A still further embodiment of a cable 90 in accordance with the invention includes two of the stacks 12 (or 82) disposed in side-by-side opposed relationship and separated by a planar conductive shield 92 of a material such as copper foil. The cable 90 effectively doubles the number of conductors while maintaining the same high quality signal carrying capacity as the cables 10 or 80.
Cable 90 is clad with layers of Mylar 30, overbraid shield 32 and heat shrink tubing 34 in a manner similar to cables 10 and 80. The cladding layers 30, 32 and 34 serve to bind the one or more stacks 12 (or 82) into a single cohesive unit to form a cable 10, 80 or 90. Alternative cladding configurations could of course be used, but the disclosed arrangement provides excellent electrical and physical isolation at a reasonable cost and is therefore preferred.
While there have been shown and described above various arrangements of multiwire electrical cables and methods of manufacture in accordance with the invention for the purpose of enabling a person of ordinary skill in the art to make and use the invention, the invention is not limited thereto. Accordingly, any modifications, variations or equivalent arrangements within the scope of the attached claims should be considered to be within the scope of the invention.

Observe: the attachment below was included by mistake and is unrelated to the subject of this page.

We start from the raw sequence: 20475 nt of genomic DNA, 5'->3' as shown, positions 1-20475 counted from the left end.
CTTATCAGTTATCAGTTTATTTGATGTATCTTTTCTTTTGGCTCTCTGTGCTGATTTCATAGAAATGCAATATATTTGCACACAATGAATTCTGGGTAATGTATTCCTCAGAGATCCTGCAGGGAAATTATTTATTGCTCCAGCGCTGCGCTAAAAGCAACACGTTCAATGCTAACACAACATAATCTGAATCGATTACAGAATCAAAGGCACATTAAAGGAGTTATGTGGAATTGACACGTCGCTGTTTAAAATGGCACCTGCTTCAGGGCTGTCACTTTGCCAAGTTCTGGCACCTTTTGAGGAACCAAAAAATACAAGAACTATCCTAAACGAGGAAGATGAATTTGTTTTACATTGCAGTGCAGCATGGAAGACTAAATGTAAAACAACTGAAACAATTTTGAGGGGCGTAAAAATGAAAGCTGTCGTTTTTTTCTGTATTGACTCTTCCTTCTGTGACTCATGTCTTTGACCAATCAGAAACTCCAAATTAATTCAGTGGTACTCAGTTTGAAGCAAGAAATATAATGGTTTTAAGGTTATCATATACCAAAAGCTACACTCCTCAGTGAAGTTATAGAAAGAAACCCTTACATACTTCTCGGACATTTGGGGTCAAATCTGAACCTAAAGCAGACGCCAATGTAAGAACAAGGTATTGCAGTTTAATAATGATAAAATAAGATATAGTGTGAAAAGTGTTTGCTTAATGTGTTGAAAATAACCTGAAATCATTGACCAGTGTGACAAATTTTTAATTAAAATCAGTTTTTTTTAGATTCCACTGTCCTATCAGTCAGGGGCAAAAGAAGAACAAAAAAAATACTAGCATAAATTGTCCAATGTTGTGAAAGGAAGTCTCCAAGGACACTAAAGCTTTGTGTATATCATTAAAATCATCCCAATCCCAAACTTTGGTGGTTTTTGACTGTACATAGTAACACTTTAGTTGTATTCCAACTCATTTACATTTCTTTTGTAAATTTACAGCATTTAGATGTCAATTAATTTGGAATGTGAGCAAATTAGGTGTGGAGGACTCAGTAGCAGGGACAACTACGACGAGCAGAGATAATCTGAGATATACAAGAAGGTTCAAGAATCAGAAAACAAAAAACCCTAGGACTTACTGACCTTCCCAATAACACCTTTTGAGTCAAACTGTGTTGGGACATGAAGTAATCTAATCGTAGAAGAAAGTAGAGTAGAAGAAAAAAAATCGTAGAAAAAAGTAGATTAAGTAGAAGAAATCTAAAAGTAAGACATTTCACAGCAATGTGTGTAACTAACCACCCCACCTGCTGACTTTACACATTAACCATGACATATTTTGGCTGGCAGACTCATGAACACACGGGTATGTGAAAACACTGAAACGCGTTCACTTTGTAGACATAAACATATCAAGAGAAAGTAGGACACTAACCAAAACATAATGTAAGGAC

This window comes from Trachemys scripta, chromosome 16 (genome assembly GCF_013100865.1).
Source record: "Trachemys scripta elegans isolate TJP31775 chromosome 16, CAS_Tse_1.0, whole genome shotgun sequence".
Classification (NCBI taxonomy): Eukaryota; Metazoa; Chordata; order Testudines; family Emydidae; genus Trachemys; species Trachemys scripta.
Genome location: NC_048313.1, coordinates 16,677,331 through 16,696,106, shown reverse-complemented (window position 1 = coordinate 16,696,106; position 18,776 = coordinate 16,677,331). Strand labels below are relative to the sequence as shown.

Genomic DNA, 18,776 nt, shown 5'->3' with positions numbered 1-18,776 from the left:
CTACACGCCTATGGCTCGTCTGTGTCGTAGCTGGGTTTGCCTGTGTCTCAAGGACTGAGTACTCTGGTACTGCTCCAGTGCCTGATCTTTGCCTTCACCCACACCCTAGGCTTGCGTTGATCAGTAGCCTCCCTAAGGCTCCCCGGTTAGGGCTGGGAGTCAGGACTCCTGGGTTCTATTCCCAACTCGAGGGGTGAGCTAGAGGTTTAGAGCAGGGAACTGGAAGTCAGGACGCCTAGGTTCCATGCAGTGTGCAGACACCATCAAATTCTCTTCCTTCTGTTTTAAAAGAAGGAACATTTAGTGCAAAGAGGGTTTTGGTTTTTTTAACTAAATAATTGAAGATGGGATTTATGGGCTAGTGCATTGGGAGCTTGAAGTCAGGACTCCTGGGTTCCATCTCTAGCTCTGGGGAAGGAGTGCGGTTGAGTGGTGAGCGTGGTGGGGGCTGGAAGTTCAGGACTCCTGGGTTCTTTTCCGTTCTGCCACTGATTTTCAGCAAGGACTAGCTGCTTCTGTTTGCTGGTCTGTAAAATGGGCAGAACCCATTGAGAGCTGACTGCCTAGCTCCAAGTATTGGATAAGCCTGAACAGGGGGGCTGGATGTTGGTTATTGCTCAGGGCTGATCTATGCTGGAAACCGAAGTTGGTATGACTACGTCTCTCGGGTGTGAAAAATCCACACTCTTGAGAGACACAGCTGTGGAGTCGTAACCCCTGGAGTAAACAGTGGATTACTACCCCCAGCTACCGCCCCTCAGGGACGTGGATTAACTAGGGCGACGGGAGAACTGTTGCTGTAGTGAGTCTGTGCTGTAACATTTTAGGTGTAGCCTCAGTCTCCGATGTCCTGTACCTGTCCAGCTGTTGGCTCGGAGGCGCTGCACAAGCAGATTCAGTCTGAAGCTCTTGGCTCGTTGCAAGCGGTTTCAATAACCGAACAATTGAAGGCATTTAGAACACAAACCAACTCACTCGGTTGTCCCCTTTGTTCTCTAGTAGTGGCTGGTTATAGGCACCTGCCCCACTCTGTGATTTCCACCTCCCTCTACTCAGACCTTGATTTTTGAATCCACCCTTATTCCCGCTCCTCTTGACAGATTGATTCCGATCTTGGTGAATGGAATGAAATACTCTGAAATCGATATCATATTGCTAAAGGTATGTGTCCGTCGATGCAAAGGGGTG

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|U.S. Classification||174/36, 174/117.00M, 174/117.00F|
|International Classification||H01B7/17, H01B7/08, H01B11/00|
|Cooperative Classification||H01B7/0892, H01B7/0861, H01B7/083|
|European Classification||H01B7/08D, H01B7/08M, H01B7/08W|
|Oct 5, 1990||AS||Assignment|
Owner name: ARROWSMITH SHELBURNE, INC., A CORP OF DE
Free format text: ASSIGNMENT OF ASSIGNORS INTEREST.;ASSIGNORS:CADY, JAMES W.;BARR, JOHN P. JR.;REEL/FRAME:005486/0181
Effective date: 19900925
|Jul 10, 1995||FPAY||Fee payment|
Year of fee payment: 4
|Aug 24, 1999||REMI||Maintenance fee reminder mailed|
|Jan 30, 2000||LAPS||Lapse for failure to pay maintenance fees|
|Apr 11, 2000||FP||Expired due to failure to pay maintenance fee|
Effective date: 20000128